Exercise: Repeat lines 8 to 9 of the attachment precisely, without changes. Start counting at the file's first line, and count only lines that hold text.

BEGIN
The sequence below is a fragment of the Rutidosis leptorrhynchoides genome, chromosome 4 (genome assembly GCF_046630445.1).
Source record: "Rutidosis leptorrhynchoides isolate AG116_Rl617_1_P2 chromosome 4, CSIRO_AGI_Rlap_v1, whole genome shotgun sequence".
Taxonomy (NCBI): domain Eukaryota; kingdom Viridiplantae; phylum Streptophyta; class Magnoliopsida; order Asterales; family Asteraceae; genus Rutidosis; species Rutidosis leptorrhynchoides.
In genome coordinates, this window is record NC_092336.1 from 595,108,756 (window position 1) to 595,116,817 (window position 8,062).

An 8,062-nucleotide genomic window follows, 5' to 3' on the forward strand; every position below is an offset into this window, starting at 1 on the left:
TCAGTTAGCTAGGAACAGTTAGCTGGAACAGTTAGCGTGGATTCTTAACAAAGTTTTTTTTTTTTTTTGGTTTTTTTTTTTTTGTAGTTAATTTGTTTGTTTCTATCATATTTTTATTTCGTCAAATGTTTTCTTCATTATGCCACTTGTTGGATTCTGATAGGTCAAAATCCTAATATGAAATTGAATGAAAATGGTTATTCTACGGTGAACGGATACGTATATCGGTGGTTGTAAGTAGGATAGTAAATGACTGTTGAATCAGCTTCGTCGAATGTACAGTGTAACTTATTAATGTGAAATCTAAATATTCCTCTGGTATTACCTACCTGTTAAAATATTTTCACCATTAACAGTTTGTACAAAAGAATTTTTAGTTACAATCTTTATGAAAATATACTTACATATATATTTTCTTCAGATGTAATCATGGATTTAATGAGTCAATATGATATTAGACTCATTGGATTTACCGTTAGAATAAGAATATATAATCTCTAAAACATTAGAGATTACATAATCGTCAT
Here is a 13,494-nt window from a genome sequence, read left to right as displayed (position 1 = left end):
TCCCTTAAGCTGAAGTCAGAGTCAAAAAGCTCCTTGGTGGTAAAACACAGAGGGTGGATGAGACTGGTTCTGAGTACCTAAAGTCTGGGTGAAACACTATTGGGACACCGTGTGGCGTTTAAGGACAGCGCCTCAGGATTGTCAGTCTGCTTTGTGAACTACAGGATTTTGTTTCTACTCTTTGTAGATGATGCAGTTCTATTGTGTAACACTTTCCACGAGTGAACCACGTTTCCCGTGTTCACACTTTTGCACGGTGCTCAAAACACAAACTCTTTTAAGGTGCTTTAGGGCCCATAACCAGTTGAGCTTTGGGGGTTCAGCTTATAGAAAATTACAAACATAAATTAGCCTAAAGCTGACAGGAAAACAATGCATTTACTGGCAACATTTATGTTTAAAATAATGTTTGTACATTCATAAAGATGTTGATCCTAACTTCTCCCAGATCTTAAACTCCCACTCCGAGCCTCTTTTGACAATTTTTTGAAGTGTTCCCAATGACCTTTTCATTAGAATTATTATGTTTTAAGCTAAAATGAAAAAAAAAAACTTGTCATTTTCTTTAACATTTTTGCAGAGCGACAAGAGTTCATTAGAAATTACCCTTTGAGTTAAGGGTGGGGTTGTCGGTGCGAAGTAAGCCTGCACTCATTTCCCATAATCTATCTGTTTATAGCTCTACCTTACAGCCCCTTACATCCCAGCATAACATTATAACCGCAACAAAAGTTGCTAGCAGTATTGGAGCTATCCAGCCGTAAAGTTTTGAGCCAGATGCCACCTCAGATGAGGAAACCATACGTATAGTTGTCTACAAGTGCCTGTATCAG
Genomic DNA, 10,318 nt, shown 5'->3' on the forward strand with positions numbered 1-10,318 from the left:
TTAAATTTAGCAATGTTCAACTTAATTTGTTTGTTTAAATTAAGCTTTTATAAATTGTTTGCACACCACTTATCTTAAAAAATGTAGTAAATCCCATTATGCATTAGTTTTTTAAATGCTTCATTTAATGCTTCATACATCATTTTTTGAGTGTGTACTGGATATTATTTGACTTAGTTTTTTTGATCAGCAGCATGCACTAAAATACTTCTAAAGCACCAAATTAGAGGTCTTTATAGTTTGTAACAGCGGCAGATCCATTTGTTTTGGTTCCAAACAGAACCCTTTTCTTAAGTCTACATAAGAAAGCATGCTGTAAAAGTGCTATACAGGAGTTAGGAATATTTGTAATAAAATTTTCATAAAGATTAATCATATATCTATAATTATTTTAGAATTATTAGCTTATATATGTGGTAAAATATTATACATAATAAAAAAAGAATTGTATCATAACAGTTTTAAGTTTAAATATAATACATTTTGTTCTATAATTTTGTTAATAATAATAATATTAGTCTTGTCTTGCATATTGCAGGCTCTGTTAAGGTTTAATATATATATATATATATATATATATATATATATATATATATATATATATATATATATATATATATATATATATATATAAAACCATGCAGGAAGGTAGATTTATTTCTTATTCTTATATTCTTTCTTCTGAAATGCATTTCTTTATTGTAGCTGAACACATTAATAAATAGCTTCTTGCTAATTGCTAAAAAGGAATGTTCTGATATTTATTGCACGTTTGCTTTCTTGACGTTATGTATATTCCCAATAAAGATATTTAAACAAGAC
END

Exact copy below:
TCCCTTAAGCTGAAGTCAGAGTCAAAAAGCTCCTTGGTGGTAAAACACAGAGGGTGGATGAGACTGGTTCTGAGTACCTAAAGTCTGGGTGAAACACTATTGGGACACCGTGTGGCGTTTAAGGACAGCGCCTCAGGATTGTCAGTCTGCTTTGTGAACTACAGGATTTTGTTTCTACTCTTTGTAGATGATGCAGTTCTATTGTGTAACACTTTCCACGAGTGAACCACGTTTCCCGTGTTCACACTTTTGCACGGTGCTCAAAACACAAACTCTTTTAAGGTGCTTTAGGGCCCATAACCAGTTGAGCTTTGGGGGTTCAGCTTATAGAAAATTACAAACATAAATTAGCCTAAAGCTGACAGGAAAACAATGCATTTACTGGCAACATTTATGTTTAAAATAATGTTTGTACATTCATAAAGATGTTGATCCTAACTTCTCCCAGATCTTAAACTCCCACTCCGAGCCTCTTTTGACAATTTTTTGAAGTGTTCCCAATGACCTTTTCATTAGAATTATTATGTTTTAAGCTAAAATGAAAAAAAAAAACTTGTCATTTTCTTTAACATTTTTGCAGAGCGACAAGAGTTCATTAGAAATTACCCTTTGAGTTAAGGGTGGGGTTGTCGGTGCGAAGTAAGCCTGCACTCATTTCCCATAATCTATCTGTTTATAGCTCTACCTTACAGCCCCTTACATCCCAGCATAACATTATAACCGCAACAAAAGTTGCTAGCAGTATTGGAGCTATCCAGCCGTAAAGTTTTGAGCCAGATGCCACCTCAGATGAGGAAACCATACGTATAGTTGTCTACAAGTGCCTGTATCAG
Genomic DNA, 10,318 nt, shown 5'->3' on the forward strand with positions numbered 1-10,318 from the left: